Connectivity for safety and performance is a complex consideration when designing modern medical equipment.
David Ptacek, Fischer Connectors
In patient care settings from surgical to imaging and diagnostics, therapeutics and patient self-care, the use of medical electronic equipment is ubiquitous and continues to grow. Advanced technology featured in new equipment and devices is bringing about ever more innovation to benefit patient experience and outcomes.
Such new designs typically need to integrate connectivity solutions: cables, connectors and electronics. Even though it may seem straightforward, connectivity today is a complex endeavor.
Connectors, cables and electronics are becoming more advanced in enabling electronic equipment to operate safely and reliably. If one connector fails, it could render the whole device inoperable, including the entire electronic ecosystem that was integrated with the device. This is one reason it is so important for connectivity solutions to be dependable in data transmission, robust in functionality and meet critical regulatory requirements.
Performance requirements vary and must also be considered when evaluating connectivity solutions.
Connectivity solutions must first ensure safety for medical personnel and patients, while offering a comfortable user experience and appropriate characteristics for the setting where they are used.
In an operating theater, numerous actors engage in a myriad of patient interventions. Surgeon operated headsets can be used to deliver optimal lighting during a procedure. To stop a cable from slipping into the surgeon’s field of vision, a special 360-degree pluggable connector solution can ensure the cable remains in position while connected to the device, regardless of the surgeon’s movements.
In-home patient wearable applications provide additional examples that involve finding the right connectivity solution that is lightweight, durable, dependable, comfortable and easy to use.Connectivity solutions have helped revolutionize modular and lightweight exoskeletons, where the motors at the joints require transmission between the joint and the controller. These connectors must be rugged for various environments and easy to clean. Weight can also play a role, one reason connectors are often manufactured from chrome-plated aluminum versus traditional heavier brass.
These examples demonstrate the versatility of connectivity solutions, especially where operational excellence is a key consideration.
As you know, medical devices are highly regulated and must meet rigid certification requirements. For example, ISO 13485:2016, the internationally recognized quality systems standard for medical device manufacturers, also extends to their suppliers. This ensures that components are compliant, safe and reliable for integration into medical devices.
Environmental considerations can also impact connectivity design specifications. For instance, medical equipment connectors must be resistant to dust, dirt, debris and moisture incursion. In the case of liquid contact, connectors with IP68 sealing rates are protected from water ingress in both mated and unmated states. When sterilization needs arise, connectors and cables should be able to withstand high temperatures associated with autoclaving.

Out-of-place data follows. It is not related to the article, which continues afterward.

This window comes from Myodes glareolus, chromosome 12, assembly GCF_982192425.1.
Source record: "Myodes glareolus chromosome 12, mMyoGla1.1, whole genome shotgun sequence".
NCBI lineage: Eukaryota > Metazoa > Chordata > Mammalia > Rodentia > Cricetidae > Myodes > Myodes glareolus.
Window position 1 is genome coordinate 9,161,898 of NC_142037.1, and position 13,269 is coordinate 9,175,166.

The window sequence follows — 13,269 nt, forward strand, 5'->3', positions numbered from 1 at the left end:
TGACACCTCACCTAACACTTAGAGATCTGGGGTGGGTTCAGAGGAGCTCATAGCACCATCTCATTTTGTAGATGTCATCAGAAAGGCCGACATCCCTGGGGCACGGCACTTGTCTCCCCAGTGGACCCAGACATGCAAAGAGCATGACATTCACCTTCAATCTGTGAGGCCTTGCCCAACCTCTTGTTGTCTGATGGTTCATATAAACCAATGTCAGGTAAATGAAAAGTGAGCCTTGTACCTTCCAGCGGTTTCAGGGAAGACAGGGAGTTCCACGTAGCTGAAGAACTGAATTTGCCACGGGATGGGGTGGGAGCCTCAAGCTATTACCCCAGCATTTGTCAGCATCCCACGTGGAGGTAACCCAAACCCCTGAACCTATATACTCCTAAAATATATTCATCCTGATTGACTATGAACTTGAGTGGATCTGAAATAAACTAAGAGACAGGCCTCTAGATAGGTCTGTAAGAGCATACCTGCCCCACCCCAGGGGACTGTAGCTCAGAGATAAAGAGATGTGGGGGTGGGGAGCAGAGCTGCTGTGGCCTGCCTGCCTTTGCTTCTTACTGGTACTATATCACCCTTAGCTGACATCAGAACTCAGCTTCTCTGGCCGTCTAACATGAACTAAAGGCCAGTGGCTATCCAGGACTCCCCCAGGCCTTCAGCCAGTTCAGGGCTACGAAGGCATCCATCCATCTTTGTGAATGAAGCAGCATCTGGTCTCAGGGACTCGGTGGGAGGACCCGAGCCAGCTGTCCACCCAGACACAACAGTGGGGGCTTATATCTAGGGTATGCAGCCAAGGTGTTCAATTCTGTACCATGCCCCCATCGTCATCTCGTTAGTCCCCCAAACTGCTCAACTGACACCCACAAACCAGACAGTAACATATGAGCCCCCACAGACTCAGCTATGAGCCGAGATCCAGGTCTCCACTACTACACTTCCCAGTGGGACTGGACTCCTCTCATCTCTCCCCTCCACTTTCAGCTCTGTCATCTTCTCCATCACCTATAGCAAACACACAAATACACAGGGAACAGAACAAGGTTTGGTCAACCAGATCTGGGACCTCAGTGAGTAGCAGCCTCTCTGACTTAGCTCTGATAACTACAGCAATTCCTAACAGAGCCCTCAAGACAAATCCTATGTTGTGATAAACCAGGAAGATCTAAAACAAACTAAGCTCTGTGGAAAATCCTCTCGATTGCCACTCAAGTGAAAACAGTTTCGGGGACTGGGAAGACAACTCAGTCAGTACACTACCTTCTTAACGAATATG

Durability and ease of use with connectivity solutions come into play when there are high numbers of mating cycles and frequent plug/unplug situations. A good measure is 10,000 mating cycles in cases such as diagnostic and imaging solutions. Connectivity action should be intuitive for all users — from trained to untrained — to alleviate issues with mating or damage to equipment.
When assessing weight and size considerations with wearables and in-home patient devices, connectivity solutions can be customized. With device miniaturization on a fast track, customized solutions that are compact, lightweight and deliver the needed power and fast data transmission can support a successful and efficient deployment.
Selecting the right locking mechanisms
When mating connectors, several locking mechanism choices are available to meet requirements that aid the coupling and uncoupling of the mating parts. These mechanisms secure the connectors in an optimal operating position and assure the accurate electrical continuity and speed that is needed between the cable and the device.
Robust options entail push-pull, breakaway and screw. Blind mating brings benefits when connectivity lacks a clear line of sight. Color-coding identification is also popular.
Looking to the future
The future will bring new ways of treating disease and managing healthcare delivery. Medical devices will continue to evolve and dramatically enhance the practice of medicine. Many of these devices will require a vast range of connectivity solutions. The opportunities are endless with versatile and customizable connectors, cable assemblies and electronic solutions.
With IT-enabled and interoperable medical devices, electrical and optical connectivity solutions are playing a vital role in advancing product capabilities and will continue to be a contributor to innovative advancements in healthcare.David Ptacek is national sales director of Fischer Connectors, responsible for sales and product development in North America and Latin America. With more than 20 years of experience in the B2B interconnect industry, Ptacek works closely with top medical device manufacturers to co-create innovative products using the latest in connectivity technology.
The opinions expressed in this post are the author’s only and do not necessarily reflect those of MedicalDesignandOutsourcing.com or its employees.